A prominent Rwandan exile accuses the president of being a dictator, imprisoning political opponents and destabilizing East Africa, adding in an interview Thursday that he believes the leader, who he once served, has hunted him and other dissidents around the world.
Kayumba Nyamwasa, once Rwandan President Paul Kagame's army chief, spoke to The Associated Press in an exclusive interview Thursday after finishing his testimony as a witness in the trial of six East Africans accused of attempted murder in his 2010 shooting. Rwanda's government has denied involvement in an attack in Johannesburg that left Nyamwasa with a bullet lodged at the base of his spine.
"There is no doubt that my life has been threatened by the president of Rwanda, using government institutions and using hired killer squads," Nyamwasa said. He spoke in the court room where he testified for several days last month and just over two days this week. When he mentioned hired assassins, he gestured to the dock where three Rwandans and three Tanzanians accused of trying to kill him had sat during a trial session earlier Thursday.
The Rwandan government has said it would not comment on matters before a court. Kagame's spokeswoman did not immediately respond to an email requesting comment on Nyamwasa's allegations.
Nyamwasa, who has faced questions about his own conduct when he was close to Kagame, said of Rwanda's president, "I was his chief of staff. I was his ambassador. And I came to South Africa because I'm running away from him. He hires killers to kill me. What else can he be other than a dictator?"
"When I called him a dictator, it was not out of assumption. It was not out of speculation. It was based on facts," he said as his wife Rosette Kayumba sat next to him. His wife, who was in the car with him when he was shot, attended every hearing at which he testified, once bringing along two of their four children.
Nyamwasa said he believes that in addition to the attempt to kill him, Rwandan government agents were behind the killing in Uganda late last year of a Rwandan journalist who was a prominent critic of Kagame. And Nyamwasa cited warnings British police have issued to Rwandan exiles in Britain that their lives were in danger, a threat believed to emanate from the Rwandan government.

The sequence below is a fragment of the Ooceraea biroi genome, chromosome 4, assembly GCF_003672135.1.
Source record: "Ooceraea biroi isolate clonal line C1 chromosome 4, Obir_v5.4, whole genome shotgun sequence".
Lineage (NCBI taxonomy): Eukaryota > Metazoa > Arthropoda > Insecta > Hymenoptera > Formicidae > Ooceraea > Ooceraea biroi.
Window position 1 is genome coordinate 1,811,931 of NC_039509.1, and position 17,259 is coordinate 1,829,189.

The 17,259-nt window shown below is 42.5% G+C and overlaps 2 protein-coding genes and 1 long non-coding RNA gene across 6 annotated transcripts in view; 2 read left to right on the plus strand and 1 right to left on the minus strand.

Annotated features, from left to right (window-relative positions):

Nyamwasa said one reason Kagame wants him dead is that he has evidence Kagame ordered the shooting down of a plane carrying Juvenal Habyarimana, then president of Rwanda in 1994. Rwanda's 100-day genocide was sparked by the death of Habyarimana, a Hutu. Militants from Rwanda's Hutu majority blamed Tutsis for the president's death, sparking the slaughter of more than 500,000 Tutsis and moderate Hutus. The genocide ended when Kagame's forces seized power.
The Rwandan government blames Hutu extremists for the crash that killed Habyarimana. A French investigation completed earlier this year found that the missile fire came from a military camp and not Kagame's forces. But Nyamwasa said he had evidence Kagame ordered the plane be brought down. Nyamwasa would not elaborate, but said he would present his evidence to French investigators.
Observers speculate Kagame saw Nyamwasa as a political rival, but Nyamwasa said Thursday he had no personal political ambitions. Working with other dissidents in South Africa and elsewhere, Nyamwasa established the Rwandan National Congress in South Africa. It is dedicated to pursuing peaceful political change in Rwanda, he said Thursday.
He said he began opposing what he called "creeping dictatorship" in his homeland before fleeing to South Africa, arriving just months before he was shot. He compared Rwanda under Kagame to Egypt under now-toppled Hosni Mubarak, saying Kagame's political opponents are jailed, journalists are killed or forced into exile, and judges answer to the president instead of the law. Independent human rights groups make similar charges.
"I protested," Nyamwasa said. "That's why I am in exile."
He has refugee status in South Africa and has been under South African government protection since the shooting.
A Spanish judge in 2008 charged Nyamwasa and 39 other members of the Rwandan military with mass killings of civilians. The Spanish allegations, which have prompted rights groups in South Africa to call for Nyamwasa to be stripped of his refugee status here, stem from accusations Nyamwasa and other senior Tutsis waged a retaliatory extermination campaign against Hutus after the genocide.
Nyamwasa denied accusations he is responsible for human rights abuses or war crimes.
"I can concede that during the process of war, people died and there could have been some excesses," he said. "But those could not explicitly implicate me."
He said he supported incursions by Rwandan forces into neighboring Congo in the mid-1990s, saying toppling the Mobutu regime in power in the former Zaire was necessary. But since then, Nyamwasa charged, Kagame has waged unnecessary wars, fueling instability in the region, and is now funding rebels in Congo.
Kagame's government has denied a U.N. experts report accusing it of helping create, recruit for and arm an insurgency in Congo that since April has forced more than 200,000 people from their homes.
Nyamwasa said Thursday that Kagame wants Congo, Rwanda's giant, mineral-rich neighbor, weak so that he can manipulate its politics and loot its wealth.
Nyamwasa, identified earlier as Faustin Kayumba Nyamwasa, clarified during his testimony that he does not use the name Faustin.